At Salt Digital Recruitment Agency we believe that if you have made enough of an impression and been fortunate enough to make it to the interview stage of a job application; firstly, congratulations – whilst it’s great that you’ve already impressed your potential employers in some way, you still have the pleasure of mentally preparing yourself for a face-to-face meeting where you must be; alert yet calm, knowledgeable yet not arrogant, and interesting yet professional; as in all walks of life, balance is key. In keeping with the Christmas theme, Santa has formed a list of the “do’s” and “don’ts” for interviewing; so make sure you keep on the nice list!
Smiling: To most, this goes without question. Smiling and nodding (where appropriate) illustrates enthusiasm and displays your personality in a good light. Laughing alongside the interviewer, within reason, also demonstrates that you are a friendly individual who is paying attention to what is being said (Ho! Ho! Ho!)
Asking Questions: There must be a balance between asking questions so that you come across and inquisitive and eager to find out more, and asking too many questions that you come across as inexperienced, and have not done your research. Interviewers love when interviewees seem genuinely interested in their business, so always ensure that when they ask you if you have any questions for them, you have at least one interesting one in mind.
Dressing for Success: Unless informed otherwise, you should always turn up to an interview in formal attire. Although we are always told we should “never judge a book by its cover,” first impressions have a huge impact, especially in an interview situation. If two people show up for an interview with similar qualifications, but one is wearing a smart suit and the other shows up wearing a tracksuit; it doesn’t really take a genius to guess that the candidate who makes the most effort will, 9 times out of 10, be offered the job.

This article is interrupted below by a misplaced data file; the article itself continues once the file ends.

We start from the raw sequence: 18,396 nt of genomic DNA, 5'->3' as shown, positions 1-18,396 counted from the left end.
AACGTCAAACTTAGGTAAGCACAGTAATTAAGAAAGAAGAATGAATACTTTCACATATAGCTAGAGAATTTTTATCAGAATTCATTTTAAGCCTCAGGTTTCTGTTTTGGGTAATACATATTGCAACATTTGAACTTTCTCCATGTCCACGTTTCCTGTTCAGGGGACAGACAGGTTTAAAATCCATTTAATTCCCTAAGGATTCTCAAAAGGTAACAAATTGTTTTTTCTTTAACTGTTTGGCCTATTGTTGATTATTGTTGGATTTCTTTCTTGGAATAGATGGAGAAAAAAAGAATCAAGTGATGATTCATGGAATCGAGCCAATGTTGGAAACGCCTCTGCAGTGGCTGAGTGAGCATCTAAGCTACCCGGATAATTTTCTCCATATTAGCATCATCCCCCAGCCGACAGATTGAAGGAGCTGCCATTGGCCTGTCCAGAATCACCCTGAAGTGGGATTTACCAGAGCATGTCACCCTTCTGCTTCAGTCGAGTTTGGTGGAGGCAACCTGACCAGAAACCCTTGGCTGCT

Having an opinion: This final ‘do’ for interviews which made it on the nice list, is a bit more complex. Yes, you should come across as being on the “same page” as the interviewer and you should not dispute what they have to say, but providing a different opinion is what can set you apart from the competition. Potential employers are looking for fresh ideas so showcasing these in an interview can pay off, demonstrating that you have original thinking and can deliver in the role you are interviewing for.
Slouching: Whilst you don’t want to be sat clenching your fists in your lap and sat rigidly upright, you also do not want to be viewed as too relaxed by hunching forward as if you are bored and uninterested. Your potential employer could be watching you from the moment you walk into the reception area; so, ensure that your posture conveys confidence and enthusiasm. Sit up straight, but make sure you are comfortable so that it comes across as natural. When the interviewer asks you questions, it is also effective to ever-so-slightly lean in towards them; this gives a sense of curiosity and active engagement.
Bending the truth: Don’t make any false statements during an interview – it simply isn’t worth it! Even “embellishing the truth” about your capabilities can come back to haunt you. If you are offered the job as a result of “bending the truth,” when you are given certain tasks, (that you can’t consequently execute) you will only end up embarrassing yourself.
Long pauses/filler words: over-using fillers such as “um,” “uh” and “like” does not portray you in the best light; you either come across as too nervous or unprofessional. Similarly, whilst a short pause before responding to gather your thoughts is fine, long pauses signify that you are perhaps underprepared. Simply ask for a clarification if you don’t understand the question.
Showing up late: Showing up even a few minutes late for an interview is likely to have a negative impact on an employer’s impression of you, no matter how well you do in the interview itself. This has often been compared to professional ice-skating; no matter how flawless the rest of your routine is, if you fall at any point, your overall score is dramatically affected. Obviously, some situations are out of our control, so if you know you are going to be running late make sure you contact whomever necessary as soon as possible and sincerely apologize.